And Miss Congeniality and Recipient of the Violet Niimi Oishi Scholarship
While growing up, Jewel Mahoe, the bright, focused daughter of yonsei Jennifer Lam of Kapahulu and sansei Arthur Mahoe of Hawai‘i Kai, was regaled by stories about the Cherry Blossom Festival by her maternal grandmother, a big fan of this celebration of Japanese American womanhood. Anne (Nakai) Lam had long kept track of the prestigious scholarship contest that supported generations of young Nikkei women since the postwar era, sponsored by the Honolulu Japanese Junior Chamber of Commerce (hjjcc.com/cherry-blossom-festival).
Lam often shared CBF contestant news with granddaughter Jewel Kahiwalani Miyuki Mahoe, a Kamehameha School-graduate who is also a quarter Japanese through both her maternal and paternal lineages, or a total of 50% Nikkei in addition to her Hawaiian-Chinese heritage. “She [my sansei grandmother] would tell me about how well-known the festival was, and who Violet Niimi [Oishi, the first CBF Queen, crowned in 1953] was,” reflects the latest Festival Queen, winner of not only the top award in the 68th annual contest but also the Violent Niimi Oishi scholarship and the Miss Congeniality title as well.
Thinking of her grandmother’s frequent mentions of the Festival, Mahoe — who had just returned to the islands last year after almost six years on the U.S. continent — finally decided to throw her hat into the ring. Grandmother Lam, whose own grandparents had immigrated to Hawai‘i from Yamaguchi, got her interested in Japanese culture. As a result, Jewel developed an interest in the fine arts including tea ceremony (chadö) and gyötaku (fish-print designs).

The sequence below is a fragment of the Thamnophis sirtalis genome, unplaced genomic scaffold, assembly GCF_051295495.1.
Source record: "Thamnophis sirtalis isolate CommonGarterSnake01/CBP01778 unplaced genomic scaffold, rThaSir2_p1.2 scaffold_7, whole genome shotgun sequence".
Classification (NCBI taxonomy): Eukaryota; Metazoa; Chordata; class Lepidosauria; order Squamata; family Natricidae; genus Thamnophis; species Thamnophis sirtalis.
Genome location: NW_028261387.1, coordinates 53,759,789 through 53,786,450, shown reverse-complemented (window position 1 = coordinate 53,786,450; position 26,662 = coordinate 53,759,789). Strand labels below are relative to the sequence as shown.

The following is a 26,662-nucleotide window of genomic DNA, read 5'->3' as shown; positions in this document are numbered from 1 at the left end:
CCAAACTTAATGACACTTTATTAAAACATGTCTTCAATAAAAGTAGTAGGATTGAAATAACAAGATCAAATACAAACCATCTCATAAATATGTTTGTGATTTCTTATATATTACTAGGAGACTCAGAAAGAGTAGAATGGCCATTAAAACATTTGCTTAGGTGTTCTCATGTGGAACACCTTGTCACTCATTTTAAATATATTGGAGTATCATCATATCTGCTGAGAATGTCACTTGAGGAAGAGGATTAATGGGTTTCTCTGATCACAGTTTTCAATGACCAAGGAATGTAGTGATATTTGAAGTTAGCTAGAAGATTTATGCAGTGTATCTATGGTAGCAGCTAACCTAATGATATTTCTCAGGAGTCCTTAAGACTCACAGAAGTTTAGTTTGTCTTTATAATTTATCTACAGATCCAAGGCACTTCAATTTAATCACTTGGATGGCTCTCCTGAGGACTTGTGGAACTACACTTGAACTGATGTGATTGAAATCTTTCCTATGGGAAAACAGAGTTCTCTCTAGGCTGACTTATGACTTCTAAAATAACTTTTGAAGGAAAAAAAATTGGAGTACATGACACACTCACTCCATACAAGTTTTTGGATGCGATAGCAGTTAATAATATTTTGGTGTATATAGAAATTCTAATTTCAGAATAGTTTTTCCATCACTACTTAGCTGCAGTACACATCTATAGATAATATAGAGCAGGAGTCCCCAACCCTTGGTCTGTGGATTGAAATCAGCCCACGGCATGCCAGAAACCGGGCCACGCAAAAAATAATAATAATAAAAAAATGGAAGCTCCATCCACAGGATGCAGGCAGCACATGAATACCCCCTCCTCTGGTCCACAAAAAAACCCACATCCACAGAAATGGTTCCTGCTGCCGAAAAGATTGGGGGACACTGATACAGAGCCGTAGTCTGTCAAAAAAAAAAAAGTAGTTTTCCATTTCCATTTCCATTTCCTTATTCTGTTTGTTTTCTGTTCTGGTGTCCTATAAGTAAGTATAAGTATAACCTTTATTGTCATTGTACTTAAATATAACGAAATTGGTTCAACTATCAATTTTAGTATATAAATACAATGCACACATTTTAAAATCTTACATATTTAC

“I tried some of these cultural activities with my students,” admits the Ala Wai Elementary School preschool instructor. She notes humorously that all her students had wanted to do was touch the fish during their gyötaku exercises, and that next time she incorporates this cultural art into her teaching, she plans to include more rules on how to do it. “Maybe I had gone over what it was, too fast!” she jokes.
Selection of the highly educated Mahoe — a second-year Ph.D. student in learning design and technology at the University of Hawai‘i-Mänoa College of Education — represents to Honolulu JJCC President Crystine Ito a trend in recent CBF winners of entering the contest at older ages, often with either post-graduate, or multiple baccalaureate, degrees. Alongside Lauren Elizabeth Holt and Hailey Mariko Pedersen, Mahoe is one of three women with master’s degrees out of the total 15 contestants in this year’s contest. Before her current studies as a doctoral candidate, Mahoe earned her bachelor’s degree in elementary education from the University of North Colorado then her master’s degree in special education from Vanderbilt University.
For most Queens and Court members, the Festival is the first step in a long professional relationship with the Chamber. The CBF’s past winners, such as HJJCC Chairman of the Board (and former Festival Queen) Kristine Wada, go on to become active in the organization founded in 1949 so that Hawai‘i Nisei could have a place in postwar U.S. business society. “Everyone who participates in the Festival takes her own route; some join CBF committees, some become HJJCC members, and some even end up as HJJCC presidents or general chairpersons,” says Ito, herself once a CBF Queen.
This year’s contestants were fortunate, both Ito and Mahoe feel, as most of the community and professional-development events, in which all contestants participated, happened prior to the coronavirus outbreak. Mahoe also feels lucky that her cohort became close early on, while backstage at the Japanese Culture Center of Hawai‘i ‘Ohana Festival in January. They took turns peeking through a screen window to get a look at the audience, a special moment, according to Mahoe: “It [that event] sticks out, because we were all so nervous and excited. It was one of the first opportunities for us to be in front of the public and became a really nice bonding moment for us. ”